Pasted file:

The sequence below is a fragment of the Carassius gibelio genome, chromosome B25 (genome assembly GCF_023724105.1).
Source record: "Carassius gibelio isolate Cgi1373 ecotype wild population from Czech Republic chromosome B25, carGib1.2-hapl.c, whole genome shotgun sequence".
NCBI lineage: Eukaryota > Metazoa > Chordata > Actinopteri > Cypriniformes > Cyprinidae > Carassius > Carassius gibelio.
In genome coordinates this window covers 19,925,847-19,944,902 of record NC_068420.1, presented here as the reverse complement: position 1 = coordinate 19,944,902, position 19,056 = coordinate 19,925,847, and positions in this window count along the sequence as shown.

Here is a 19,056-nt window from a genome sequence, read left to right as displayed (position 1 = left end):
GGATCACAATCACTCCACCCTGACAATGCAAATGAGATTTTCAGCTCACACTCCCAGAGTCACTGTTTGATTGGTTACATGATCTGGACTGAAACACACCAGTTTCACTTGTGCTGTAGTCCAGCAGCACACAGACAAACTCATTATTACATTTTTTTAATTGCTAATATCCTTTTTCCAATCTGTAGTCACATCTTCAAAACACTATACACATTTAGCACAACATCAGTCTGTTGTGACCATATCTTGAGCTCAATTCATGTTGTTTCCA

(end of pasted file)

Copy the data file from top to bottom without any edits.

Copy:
The sequence below is a fragment of the Carassius gibelio genome, chromosome B25 (genome assembly GCF_023724105.1).
Source record: "Carassius gibelio isolate Cgi1373 ecotype wild population from Czech Republic chromosome B25, carGib1.2-hapl.c, whole genome shotgun sequence".
NCBI lineage: Eukaryota > Metazoa > Chordata > Actinopteri > Cypriniformes > Cyprinidae > Carassius > Carassius gibelio.
In genome coordinates this window covers 19,925,847-19,944,902 of record NC_068420.1, presented here as the reverse complement: position 1 = coordinate 19,944,902, position 19,056 = coordinate 19,925,847, and positions in this window count along the sequence as shown.

Here is a 19,056-nt window from a genome sequence, read left to right as displayed (position 1 = left end):
GGATCACAATCACTCCACCCTGACAATGCAAATGAGATTTTCAGCTCACACTCCCAGAGTCACTGTTTGATTGGTTACATGATCTGGACTGAAACACACCAGTTTCACTTGTGCTGTAGTCCAGCAGCACACAGACAAACTCATTATTACATTTTTTTAATTGCTAATATCCTTTTTCCAATCTGTAGTCACATCTTCAAAACACTATACACATTTAGCACAACATCAGTCTGTTGTGACCATATCTTGAGCTCAATTCATGTTGTTTCCA